Season Three of the podcast Created Equal explores “Writers on Race: From Ralph Ellison to Colson Whitehead,” and features some of the most important voices in literature as well as the national conversation on racial inequities.
The conversations were conducted on the radio program, Detroit Today, in the WDET studios on Wayne State University’s campus throughout the pandemic and civil unrest of 2020. Each episode consists of a conversation between Henderson and one writer exploring the role of their work in the conversation about race in America.
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Episode 8 Guest: JM Holmes
JM Holmes, is the author of the story collection “How Are You Going to Save Yourself” and recipient of the Burnett Howe prize for fiction at Amherst College, the Henfield prize for literature, and a Pushcart prize.
How attention to the Black Lives Matter movement has shifted:
“My first real experience with it in terms of societal experience was Trayvon Martin and then Michael Brown and the rise of BLM then. A lot of people, white people especially, didn’t take notice of it then in 2014-2015. I think this time around, there’s been a much different reaction and for me, anyway, it seems like it could be a much more positive reaction, but I’m weary to say that just yet because I know how things tend to go in this country when social justice changes arrive.”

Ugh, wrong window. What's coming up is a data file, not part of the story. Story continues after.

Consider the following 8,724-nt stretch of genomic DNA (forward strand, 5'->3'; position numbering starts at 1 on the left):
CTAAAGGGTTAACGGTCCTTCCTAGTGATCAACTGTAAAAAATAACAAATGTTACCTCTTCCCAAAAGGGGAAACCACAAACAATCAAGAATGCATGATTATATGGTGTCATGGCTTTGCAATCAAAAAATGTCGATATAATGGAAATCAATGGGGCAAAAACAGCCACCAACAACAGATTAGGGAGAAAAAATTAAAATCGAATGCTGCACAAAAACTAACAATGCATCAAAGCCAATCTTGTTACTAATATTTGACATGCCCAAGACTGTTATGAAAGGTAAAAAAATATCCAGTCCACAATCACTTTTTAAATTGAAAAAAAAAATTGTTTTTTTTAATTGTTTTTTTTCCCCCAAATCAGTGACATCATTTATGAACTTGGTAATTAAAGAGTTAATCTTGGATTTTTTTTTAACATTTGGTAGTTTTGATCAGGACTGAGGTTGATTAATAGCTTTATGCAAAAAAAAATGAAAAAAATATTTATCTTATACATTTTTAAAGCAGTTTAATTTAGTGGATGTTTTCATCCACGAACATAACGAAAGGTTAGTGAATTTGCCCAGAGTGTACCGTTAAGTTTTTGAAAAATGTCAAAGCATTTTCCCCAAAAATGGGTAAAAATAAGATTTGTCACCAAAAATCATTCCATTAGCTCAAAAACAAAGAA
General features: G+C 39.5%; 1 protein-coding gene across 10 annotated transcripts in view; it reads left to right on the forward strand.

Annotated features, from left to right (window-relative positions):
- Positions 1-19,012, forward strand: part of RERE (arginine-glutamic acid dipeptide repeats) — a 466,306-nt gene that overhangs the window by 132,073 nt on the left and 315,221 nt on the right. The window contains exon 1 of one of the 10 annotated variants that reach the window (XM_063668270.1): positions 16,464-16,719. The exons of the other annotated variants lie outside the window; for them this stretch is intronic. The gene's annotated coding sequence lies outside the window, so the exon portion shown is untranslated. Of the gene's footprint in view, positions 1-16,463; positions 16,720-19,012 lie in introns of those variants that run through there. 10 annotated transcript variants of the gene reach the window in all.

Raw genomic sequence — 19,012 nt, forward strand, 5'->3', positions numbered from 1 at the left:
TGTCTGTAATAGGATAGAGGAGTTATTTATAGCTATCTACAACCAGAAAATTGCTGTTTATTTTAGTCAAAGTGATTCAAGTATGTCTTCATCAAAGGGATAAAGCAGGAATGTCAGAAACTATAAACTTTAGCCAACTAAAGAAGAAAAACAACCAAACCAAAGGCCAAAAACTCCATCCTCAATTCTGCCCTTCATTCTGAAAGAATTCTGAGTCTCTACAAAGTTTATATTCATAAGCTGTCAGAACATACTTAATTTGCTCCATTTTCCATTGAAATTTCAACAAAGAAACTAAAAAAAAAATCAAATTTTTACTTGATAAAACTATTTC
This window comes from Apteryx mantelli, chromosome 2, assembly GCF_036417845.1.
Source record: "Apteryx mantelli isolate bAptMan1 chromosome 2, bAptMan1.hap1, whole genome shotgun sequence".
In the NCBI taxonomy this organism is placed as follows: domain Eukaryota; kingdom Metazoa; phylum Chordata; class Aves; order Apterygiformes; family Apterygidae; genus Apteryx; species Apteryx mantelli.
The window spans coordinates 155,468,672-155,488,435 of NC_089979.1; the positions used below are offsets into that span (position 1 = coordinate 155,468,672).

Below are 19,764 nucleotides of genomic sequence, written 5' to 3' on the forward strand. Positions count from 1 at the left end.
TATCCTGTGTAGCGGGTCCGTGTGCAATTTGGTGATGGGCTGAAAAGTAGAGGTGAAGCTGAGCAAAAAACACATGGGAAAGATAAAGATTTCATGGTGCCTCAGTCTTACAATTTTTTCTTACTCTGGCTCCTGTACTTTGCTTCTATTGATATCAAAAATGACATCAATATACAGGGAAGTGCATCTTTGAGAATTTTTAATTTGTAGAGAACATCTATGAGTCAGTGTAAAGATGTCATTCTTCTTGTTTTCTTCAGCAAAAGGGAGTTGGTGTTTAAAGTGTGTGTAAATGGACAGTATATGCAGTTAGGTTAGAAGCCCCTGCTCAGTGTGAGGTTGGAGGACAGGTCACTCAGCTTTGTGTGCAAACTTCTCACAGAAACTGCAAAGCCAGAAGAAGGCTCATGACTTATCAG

The role of creatives in social justice movements:
“For creatives, (social justice) is never gone for us. That’s the odd thing. When you’re working on a collection or a novel or, I’m sure, for visual artists — whatever medium you’re working in, it’s a lot of time committed to something and it spans the blowing and changing winds of social justice… I went from getting no phone calls for four months to my phone doesn’t stop ringing now. I’m glad that this conversation is starting to be on the forefront of a lot of Americans’ minds, but I think for creatives, we don’t get too caught up in the specific moment because for us it’s something we live with and explore and work with or work against for a lot of our careers and that’s just what you need to do to do the work.”
On the renewed interest in narratives reflecting the Black American experience:
“This is a moment and a stretch of time where Black American writers, our work is being reexamined and taken seriously again. But I would say that for a general white audience, they don’t like to go here very often, so when we have their attention, we want to say all that we can in that moment. I wish it wasn’t that way, but that’s the way I feel as a writer and in my short career so far. I feel their racial attention span is short and so when we have these large cultural moments or flare-ups, or when we have brutal news focus, we have to use our time wisely… The conversation for us, it never stops.